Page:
With some exceptions, it is usually safe to drink alcohol while on antibiotics, but it is not recommended. Doing so can make you tired, and alcohol can inhibit the immune response, prolonging the infection or illness.
Always ask your doctor whether it’s OK to drink alcohol while taking any prescribed medication.
The Centers for Disease Control and Prevention reported there were 201.9 million antibiotic prescriptions filled in 2020. This equates to 613 prescriptions per 1,000 people. Of those, almost 169 million were prescribed for individuals over age 20, and 125 were female. Nearly 88.5 million antibiotics were prescribed in the South region of the country. It is the highest number of prescriptions in the United States.
This begs the question many people taking these drugs want to know: can you drink alcohol while taking antibiotics?
Antibiotics & Alcohol
Antibiotics are a broad class of medicines that stop bacteria from reproducing or destroy bacteria altogether. They are prescribed for many issues, both extremely serious and fairly mild. Most people will take some form of antibiotic at least a few times in their lives.
As a good rule of thumb, you should never mix drugs. This is true both of prescription medications, over-the-counter medicines, and recreational or illicit drugs. If you ever have any need to mix drugs, ask your doctor before doing so.
This applies to antibiotics and alcohol. Generally, doctors will recommend that you do not drink while taking antibiotics. You may not experience dangerous effects, but drinking can impede the healing process and cause discomfort while on antibiotics.
Why You Should Not Mix Antibiotics and Alcohol
There are many valid reasons why you should not be drinking on antibiotics. First, let’s look at what alcohol does when you are ill. Alcohol weakens your immune system. When you have a weakened immune system, you are more susceptible to infection and contracting a virus. Alcohol can change your blood sugar levels, and that can slow your healing and recovery time, as GoodRx says. Secondly, some antibiotic medication carries known side effects of nausea, vomiting, and diarrhea. When you drink alcohol on antibiotics, you are increasing the risk of those symptoms and adding drowsiness, headaches, and dizziness. Those can make you feel really terrible.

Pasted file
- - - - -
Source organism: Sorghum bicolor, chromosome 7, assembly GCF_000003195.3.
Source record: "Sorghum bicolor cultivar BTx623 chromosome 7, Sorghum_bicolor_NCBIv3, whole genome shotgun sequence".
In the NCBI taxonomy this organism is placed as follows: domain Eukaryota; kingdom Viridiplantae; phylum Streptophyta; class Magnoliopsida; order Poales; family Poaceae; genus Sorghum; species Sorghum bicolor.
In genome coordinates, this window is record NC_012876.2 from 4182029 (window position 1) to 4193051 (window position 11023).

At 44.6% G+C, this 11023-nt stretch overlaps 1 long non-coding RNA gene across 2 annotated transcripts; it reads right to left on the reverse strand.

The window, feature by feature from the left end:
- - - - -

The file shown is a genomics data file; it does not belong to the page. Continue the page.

How else does alcohol affect antibiotics? Some antibiotics, when consumed with alcohol, can cause severe heart and abdominal issues. It is best to avoid alcohol when taking these antibiotics:
- Metronidazole (Flagyl), which is commonly prescribed to treat skin and vaginal infections. Avoid drinking alcohol for 48 hours after you stop taking metronidazole so that it can flush out of your system.
- Sulfamethoxazole (Bactrim), which is commonly prescribed to treat urinary tract infections and ear infections.
- Trimethoprim (Primsol), which is also prescribed to treat urinary tract infections and ear infections, among other infections.
- Tinidazole (Tindamax), which treats both bacterial and parasitic infections. For similar reasons as metronidazole, you should not drink alcohol until about 72 hours after finishing a course of tinidazole.
- Isoniazid, (brand name Nydrazid)
- Cephalosporins (brand names Ancef, Kefazol, Ceclor, Cefaclor, and others)
- Hot flushes
- Fast or irregular heartbeat
- Low blood pressure
- Extreme thirst
Linezolid is a commonly prescribed antibiotic. Its brand name is Zyvox. It is usually prescribed to treat pneumonia and skin infections and works by stopping bacteria growth. Linezolid can interfere with the breakdown of tyramine in your body. Tyramine is a substance in many alcoholic beverages and fermented foods, such as:
- Lager beer
- Aged cheeses, including blue cheese, brie, cheddar, parmesan, romano, and swiss
- Sour cream
- Avocado (more so when very ripe)
- Soy sauce
- Fava beans